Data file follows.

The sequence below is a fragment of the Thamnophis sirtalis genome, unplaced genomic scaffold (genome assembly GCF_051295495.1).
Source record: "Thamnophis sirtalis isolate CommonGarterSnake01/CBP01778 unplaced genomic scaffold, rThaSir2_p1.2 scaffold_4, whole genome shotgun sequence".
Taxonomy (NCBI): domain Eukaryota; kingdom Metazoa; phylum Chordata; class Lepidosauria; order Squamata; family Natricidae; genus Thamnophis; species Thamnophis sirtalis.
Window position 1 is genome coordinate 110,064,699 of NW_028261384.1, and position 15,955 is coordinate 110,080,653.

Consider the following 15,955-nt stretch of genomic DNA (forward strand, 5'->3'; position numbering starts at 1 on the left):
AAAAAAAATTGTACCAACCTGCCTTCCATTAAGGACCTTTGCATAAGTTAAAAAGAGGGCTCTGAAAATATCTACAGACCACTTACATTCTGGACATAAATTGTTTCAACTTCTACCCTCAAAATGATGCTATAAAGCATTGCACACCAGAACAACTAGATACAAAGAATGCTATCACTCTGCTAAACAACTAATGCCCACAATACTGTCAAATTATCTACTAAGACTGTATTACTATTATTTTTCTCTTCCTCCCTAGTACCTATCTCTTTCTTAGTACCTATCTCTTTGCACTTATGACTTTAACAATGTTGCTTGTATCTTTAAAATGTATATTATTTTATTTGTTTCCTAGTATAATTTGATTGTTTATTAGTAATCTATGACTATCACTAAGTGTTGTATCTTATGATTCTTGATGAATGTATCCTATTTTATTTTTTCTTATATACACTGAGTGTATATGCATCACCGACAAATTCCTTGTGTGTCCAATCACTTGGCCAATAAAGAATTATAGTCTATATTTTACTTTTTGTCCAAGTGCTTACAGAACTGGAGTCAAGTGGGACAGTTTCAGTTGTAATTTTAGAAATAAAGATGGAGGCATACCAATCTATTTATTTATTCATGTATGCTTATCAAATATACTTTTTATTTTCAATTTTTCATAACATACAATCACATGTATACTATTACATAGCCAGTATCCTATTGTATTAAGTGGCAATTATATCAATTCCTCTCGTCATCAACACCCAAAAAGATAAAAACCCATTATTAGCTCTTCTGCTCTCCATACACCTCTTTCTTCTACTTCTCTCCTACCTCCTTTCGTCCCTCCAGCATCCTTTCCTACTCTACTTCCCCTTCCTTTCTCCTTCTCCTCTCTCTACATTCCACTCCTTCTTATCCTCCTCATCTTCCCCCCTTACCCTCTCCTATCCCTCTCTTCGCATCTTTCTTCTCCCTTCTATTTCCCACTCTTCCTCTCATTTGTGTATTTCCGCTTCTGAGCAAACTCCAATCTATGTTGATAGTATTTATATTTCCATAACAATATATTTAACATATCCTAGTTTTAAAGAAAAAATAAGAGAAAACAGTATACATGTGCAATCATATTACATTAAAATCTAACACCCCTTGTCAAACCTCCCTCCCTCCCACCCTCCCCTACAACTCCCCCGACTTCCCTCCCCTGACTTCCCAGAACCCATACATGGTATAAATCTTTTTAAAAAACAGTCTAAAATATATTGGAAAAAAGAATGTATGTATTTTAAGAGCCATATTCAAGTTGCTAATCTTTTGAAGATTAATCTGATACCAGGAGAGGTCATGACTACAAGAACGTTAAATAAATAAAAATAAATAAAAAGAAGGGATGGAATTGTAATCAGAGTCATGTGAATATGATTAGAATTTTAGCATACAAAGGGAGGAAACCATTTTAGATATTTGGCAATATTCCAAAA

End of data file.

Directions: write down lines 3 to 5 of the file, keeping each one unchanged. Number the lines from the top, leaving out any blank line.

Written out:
Taxonomy (NCBI): domain Eukaryota; kingdom Metazoa; phylum Chordata; class Lepidosauria; order Squamata; family Natricidae; genus Thamnophis; species Thamnophis sirtalis.
Window position 1 is genome coordinate 110,064,699 of NW_028261384.1, and position 15,955 is coordinate 110,080,653.

Consider the following 15,955-nt stretch of genomic DNA (forward strand, 5'->3'; position numbering starts at 1 on the left):